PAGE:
If you want to make the case that soldiers are the only people entitled to taxpayer-funded aid, then make it. Otherwise, it is totally the same as Medicare.


Defining any benefit derived from service (of any sort) to the government as "taxpayer-funded aid" is pretty disingenuous.
posted by Etrigan at 9:39 AM on September 26, 2013 [1 favorite]


Why?
posted by rtha at 9:47 AM on September 26, 2013


"I think there's a difference between saying "New people should not be hired at this pension plan" and saying "Those with the existing pension plans are greedy." I think that is more a function of the way we allow bankruptcies in this country than anything else. In my view, people who were contractually guaranteed a pension plan of a certain type should have it, and if the city or company doesn't have the funds for it, they should have to sell all of their assets to provide it. But that's not the way this country handles bankruptcy, which generally discharges your debts."

Yeah, sorry, I'd have more respect for these complaints if they came when it wasn't just your ox being gored.

People like Gov. Scott Walker, in their attacks on public unions, are very much telling people who bought in to pensions and deferred cash for retirement benefits that they will take a haircut and get less.

That this is the way the country discharges debts is mainly true because of Republicans setting the laws that way; they're not a fiat from heaven. Every time there's been an attempt to reform bankruptcy laws, the specter of union pension plans are used as a justification for not requiring those debts to be protected.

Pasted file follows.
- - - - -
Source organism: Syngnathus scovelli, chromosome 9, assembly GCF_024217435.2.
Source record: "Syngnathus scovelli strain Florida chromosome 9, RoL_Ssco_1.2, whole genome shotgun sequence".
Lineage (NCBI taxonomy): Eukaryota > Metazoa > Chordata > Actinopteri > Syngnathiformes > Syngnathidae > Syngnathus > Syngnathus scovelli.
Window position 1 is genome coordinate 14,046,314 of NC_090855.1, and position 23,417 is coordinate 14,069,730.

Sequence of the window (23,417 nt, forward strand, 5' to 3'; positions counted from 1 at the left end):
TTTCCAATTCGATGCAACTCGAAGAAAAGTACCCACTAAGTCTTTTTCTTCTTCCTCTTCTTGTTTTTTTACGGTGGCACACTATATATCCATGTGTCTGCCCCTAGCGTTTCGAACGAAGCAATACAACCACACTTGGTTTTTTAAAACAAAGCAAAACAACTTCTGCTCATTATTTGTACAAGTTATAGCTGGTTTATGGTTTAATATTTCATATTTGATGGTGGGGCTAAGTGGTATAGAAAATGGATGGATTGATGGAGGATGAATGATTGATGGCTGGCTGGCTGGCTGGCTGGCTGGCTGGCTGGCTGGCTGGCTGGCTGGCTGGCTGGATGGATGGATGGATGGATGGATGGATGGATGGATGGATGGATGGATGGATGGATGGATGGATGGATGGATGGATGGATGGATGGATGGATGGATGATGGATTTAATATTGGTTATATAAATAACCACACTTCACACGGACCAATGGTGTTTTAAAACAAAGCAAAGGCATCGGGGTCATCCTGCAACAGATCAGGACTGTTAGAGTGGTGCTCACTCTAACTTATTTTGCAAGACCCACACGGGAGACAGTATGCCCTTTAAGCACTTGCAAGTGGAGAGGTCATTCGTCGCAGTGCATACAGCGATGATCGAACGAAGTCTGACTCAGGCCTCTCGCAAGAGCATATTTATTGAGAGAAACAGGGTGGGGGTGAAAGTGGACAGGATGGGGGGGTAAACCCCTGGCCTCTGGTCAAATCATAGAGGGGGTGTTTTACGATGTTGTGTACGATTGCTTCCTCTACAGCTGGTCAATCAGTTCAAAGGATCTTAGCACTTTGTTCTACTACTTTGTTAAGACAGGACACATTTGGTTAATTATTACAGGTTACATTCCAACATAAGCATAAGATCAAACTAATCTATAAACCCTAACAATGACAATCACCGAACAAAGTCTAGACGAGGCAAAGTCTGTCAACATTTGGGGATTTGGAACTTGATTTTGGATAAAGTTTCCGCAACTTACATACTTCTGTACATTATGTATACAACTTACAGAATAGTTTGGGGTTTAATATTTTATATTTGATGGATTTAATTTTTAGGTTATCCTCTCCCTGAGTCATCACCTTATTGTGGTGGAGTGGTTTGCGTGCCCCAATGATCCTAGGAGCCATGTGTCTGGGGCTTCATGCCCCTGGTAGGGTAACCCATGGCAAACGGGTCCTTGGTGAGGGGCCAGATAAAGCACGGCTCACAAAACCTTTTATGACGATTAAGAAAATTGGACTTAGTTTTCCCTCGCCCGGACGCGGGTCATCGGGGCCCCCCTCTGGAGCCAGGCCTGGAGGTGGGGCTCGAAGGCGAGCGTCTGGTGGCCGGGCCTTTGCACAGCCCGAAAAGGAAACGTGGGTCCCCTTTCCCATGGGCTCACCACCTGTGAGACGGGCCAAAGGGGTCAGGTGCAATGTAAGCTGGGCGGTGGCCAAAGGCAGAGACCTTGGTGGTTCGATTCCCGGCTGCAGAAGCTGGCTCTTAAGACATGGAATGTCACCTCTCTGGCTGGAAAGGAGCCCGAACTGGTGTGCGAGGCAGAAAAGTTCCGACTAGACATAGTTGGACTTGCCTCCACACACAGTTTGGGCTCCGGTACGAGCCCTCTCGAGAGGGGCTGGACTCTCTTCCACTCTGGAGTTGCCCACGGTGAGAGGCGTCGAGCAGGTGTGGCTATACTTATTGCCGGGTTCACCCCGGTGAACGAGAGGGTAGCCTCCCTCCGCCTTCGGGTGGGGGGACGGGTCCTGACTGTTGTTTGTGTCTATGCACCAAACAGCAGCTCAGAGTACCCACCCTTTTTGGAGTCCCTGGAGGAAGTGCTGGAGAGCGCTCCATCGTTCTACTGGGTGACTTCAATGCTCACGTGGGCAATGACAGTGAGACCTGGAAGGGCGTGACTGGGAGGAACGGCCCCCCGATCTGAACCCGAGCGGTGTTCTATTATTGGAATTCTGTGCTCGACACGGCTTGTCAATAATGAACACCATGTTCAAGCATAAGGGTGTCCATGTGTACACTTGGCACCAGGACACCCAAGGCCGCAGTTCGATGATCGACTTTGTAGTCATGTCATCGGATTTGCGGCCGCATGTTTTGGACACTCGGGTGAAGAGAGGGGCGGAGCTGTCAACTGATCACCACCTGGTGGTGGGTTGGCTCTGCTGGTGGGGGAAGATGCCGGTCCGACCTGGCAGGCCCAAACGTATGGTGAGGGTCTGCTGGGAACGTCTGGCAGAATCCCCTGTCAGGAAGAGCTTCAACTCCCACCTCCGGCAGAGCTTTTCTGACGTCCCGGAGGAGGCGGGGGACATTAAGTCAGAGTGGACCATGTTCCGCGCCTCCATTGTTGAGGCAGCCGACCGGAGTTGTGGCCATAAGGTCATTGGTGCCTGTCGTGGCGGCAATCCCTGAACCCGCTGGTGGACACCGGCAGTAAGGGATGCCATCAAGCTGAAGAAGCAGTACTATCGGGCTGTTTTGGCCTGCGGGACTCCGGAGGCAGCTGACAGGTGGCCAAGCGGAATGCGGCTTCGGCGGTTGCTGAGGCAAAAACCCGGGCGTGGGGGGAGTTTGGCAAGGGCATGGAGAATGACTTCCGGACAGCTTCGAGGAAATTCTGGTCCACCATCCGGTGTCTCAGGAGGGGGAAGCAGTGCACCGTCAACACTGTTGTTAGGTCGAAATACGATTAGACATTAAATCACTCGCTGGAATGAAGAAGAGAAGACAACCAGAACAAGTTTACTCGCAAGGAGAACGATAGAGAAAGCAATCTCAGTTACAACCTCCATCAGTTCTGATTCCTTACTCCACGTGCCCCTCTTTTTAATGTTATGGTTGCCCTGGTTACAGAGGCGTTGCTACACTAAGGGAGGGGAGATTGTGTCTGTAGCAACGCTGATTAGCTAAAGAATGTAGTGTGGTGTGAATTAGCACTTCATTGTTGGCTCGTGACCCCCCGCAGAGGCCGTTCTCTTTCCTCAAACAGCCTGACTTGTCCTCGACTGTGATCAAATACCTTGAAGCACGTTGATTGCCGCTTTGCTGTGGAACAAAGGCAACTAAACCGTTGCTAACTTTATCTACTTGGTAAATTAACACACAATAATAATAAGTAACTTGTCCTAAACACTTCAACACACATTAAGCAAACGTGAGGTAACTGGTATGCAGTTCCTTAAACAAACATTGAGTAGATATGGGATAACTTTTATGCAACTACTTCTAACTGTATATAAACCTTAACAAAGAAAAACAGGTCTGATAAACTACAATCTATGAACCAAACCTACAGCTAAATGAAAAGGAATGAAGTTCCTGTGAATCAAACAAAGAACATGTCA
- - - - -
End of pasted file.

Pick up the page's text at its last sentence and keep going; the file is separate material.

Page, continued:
Coincidentally, this is one of those things that helps prop up the aristocratic class you aspire to — the very ideals you espouse are screwing you, because you're not rich.
posted by klangklangston at 9:48 AM on September 26, 2013 [1 favorite]


People who notice that it raises their taxes are going to hate it. Fiscal conservatives are going to hate it.abolishing healthcare reform would raise the deficit by $109 billion over 10 years."

You know who said that? The head of the Congressional Budget Office. He's Doug Elmendorf, a Republican appointed by John Boehner. He used to work for Reagan.

This debate doesn't work unless the facts are in it.

Defining any benefit derived from service (of any sort) to the government as "taxpayer-funded aid" is pretty disingenuous.

Why, exactly? Is it funded by the taxpayers? Yes. Therefore it is taxpayer funded. It has an impact on the federal budget. If it goes up or down, the cost to the taxpayer goes up or down.

Please explain how it is not tax-payer funded and why it isn't truthful to call it that.
posted by Ironmouth at 9:54 AM on September 26, 2013


Etrigan: " Defining any benefit derived from service (of any sort) to the government as "taxpayer-funded aid" is pretty disingenuous."